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Miami-based Generation Development Group – led by managing principals Marvin Wilmoth and Anthony Ceroy – is working with Rigidized Metals Corp. CEO Rick Smith on a plan to convert the cluster of more than a dozen buildings into apartments, retail space and artists’ studios.
The goal is to maintain the historic integrity of the properties while building on the creative activities that are already occurring at Silo City, which Smith owns.
“What’s really important to us is making sure we’re continuing to build on the creative infrastructure already there at Silo City,” said Wilmoth, whose company will become the majority owner of the redeveloped facility. “We’re going to be thinking through the programmatic elements with some of the artistic groups that are there.”
Details are still being developed, but tentative plans for the first phase – expected to cost between $30 million and $40 million – call for about 150 residential units in the brick structures, including market-rate apartments, affordable workforce housing and artists’ live-work lofts.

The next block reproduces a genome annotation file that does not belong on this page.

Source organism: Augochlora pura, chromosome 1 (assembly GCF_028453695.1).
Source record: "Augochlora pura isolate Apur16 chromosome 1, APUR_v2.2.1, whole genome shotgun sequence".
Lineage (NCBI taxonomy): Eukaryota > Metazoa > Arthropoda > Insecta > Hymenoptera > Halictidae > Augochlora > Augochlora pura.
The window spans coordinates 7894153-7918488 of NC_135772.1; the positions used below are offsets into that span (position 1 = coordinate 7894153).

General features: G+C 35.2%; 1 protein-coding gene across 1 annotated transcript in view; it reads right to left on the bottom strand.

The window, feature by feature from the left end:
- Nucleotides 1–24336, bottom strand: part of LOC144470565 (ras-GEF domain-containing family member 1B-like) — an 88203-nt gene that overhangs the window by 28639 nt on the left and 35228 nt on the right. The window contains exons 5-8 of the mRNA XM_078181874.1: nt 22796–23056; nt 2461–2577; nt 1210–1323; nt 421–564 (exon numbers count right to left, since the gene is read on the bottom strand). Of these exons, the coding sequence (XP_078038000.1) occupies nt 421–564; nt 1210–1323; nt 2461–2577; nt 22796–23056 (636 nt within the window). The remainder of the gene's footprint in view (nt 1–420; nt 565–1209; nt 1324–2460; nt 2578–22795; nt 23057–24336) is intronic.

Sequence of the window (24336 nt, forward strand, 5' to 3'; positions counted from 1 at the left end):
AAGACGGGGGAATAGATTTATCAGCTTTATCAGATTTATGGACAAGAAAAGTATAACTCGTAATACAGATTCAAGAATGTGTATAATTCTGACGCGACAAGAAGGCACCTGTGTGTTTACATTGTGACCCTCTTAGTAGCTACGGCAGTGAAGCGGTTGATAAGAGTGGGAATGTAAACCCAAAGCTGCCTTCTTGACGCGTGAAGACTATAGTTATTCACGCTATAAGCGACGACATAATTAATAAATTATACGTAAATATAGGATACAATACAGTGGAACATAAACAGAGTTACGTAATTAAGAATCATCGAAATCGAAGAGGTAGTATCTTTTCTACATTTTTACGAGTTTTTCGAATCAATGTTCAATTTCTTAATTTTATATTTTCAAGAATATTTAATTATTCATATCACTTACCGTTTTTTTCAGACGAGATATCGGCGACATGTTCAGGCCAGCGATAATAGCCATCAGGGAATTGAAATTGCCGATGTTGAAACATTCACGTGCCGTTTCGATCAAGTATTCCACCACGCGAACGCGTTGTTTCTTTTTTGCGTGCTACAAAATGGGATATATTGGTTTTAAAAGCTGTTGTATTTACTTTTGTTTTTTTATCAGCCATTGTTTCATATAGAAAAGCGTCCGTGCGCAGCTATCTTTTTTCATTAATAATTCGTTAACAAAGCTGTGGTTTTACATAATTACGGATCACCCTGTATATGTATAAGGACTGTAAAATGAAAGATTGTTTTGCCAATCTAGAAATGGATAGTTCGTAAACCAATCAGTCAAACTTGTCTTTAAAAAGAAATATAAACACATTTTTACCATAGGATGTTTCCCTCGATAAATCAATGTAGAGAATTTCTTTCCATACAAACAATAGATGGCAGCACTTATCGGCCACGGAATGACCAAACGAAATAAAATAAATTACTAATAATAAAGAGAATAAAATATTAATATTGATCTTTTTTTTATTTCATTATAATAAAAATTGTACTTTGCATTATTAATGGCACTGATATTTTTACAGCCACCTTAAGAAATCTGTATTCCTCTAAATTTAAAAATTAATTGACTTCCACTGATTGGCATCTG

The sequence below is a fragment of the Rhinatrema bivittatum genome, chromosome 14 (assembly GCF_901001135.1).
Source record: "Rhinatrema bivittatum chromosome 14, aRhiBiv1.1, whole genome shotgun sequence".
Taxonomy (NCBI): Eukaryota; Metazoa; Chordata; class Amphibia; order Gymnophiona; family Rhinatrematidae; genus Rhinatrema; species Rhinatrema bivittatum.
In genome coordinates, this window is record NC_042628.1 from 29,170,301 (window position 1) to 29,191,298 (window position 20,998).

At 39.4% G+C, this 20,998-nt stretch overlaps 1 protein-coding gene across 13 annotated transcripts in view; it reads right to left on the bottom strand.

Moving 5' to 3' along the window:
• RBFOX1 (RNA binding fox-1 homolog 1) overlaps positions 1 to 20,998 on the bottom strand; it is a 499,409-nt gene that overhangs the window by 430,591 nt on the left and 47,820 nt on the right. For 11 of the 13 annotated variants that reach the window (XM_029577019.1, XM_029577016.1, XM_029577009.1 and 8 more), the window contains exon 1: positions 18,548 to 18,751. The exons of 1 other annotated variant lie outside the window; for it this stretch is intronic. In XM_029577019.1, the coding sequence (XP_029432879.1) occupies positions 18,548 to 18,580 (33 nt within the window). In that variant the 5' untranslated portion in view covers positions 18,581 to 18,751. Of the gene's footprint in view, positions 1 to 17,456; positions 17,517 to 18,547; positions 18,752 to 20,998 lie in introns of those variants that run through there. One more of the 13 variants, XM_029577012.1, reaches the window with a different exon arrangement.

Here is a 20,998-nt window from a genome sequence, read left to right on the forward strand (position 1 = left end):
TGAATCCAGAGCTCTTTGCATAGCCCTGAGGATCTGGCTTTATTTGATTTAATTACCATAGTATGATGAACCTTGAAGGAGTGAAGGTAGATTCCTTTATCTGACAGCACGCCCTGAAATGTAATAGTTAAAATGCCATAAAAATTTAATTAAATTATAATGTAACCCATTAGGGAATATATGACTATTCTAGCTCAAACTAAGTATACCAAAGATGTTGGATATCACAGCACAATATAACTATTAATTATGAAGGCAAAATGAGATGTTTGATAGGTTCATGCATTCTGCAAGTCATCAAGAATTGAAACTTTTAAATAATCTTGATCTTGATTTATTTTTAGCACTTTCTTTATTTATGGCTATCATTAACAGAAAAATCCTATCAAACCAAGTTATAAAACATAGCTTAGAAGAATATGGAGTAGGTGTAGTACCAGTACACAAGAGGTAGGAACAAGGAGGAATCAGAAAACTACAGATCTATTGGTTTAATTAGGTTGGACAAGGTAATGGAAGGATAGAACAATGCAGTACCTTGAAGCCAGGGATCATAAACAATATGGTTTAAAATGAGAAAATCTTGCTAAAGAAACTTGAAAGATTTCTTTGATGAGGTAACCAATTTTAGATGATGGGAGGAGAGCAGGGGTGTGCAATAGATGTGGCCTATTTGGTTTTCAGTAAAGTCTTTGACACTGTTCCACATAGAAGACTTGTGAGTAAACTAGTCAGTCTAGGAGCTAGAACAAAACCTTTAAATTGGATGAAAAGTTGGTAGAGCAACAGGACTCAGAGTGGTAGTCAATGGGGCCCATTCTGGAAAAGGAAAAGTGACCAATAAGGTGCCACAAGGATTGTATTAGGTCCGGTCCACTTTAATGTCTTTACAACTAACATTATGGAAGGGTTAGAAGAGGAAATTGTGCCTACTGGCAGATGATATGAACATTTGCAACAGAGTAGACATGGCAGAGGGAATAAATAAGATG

Gallery spaces, studios and other uses are also possible in the future, depending on the desires of the community and especially the artists – which would include not only the visual arts but also musicians and early startup businesses, Wilmoth said.
“It’s still very preliminary,” Wilmoth said. “We want to make sure artists of all types, whether you’re initially starting out in your career, have the opportunity to live, work and be creative here.”
The site consists of six parcels along Childs Street, which extends northeast from Ohio Street at the intersection with Ganson Street. Those parcels make up the former American, Perot and Marine A grain elevator complexes that in turn comprise Silo City.
Rick Smith, owner of Silo City, and his partners at Generation Development Group are seeking to rezone Silo City to allow for residential, retail and other uses. (Courtesy of Buffalo Planning Board)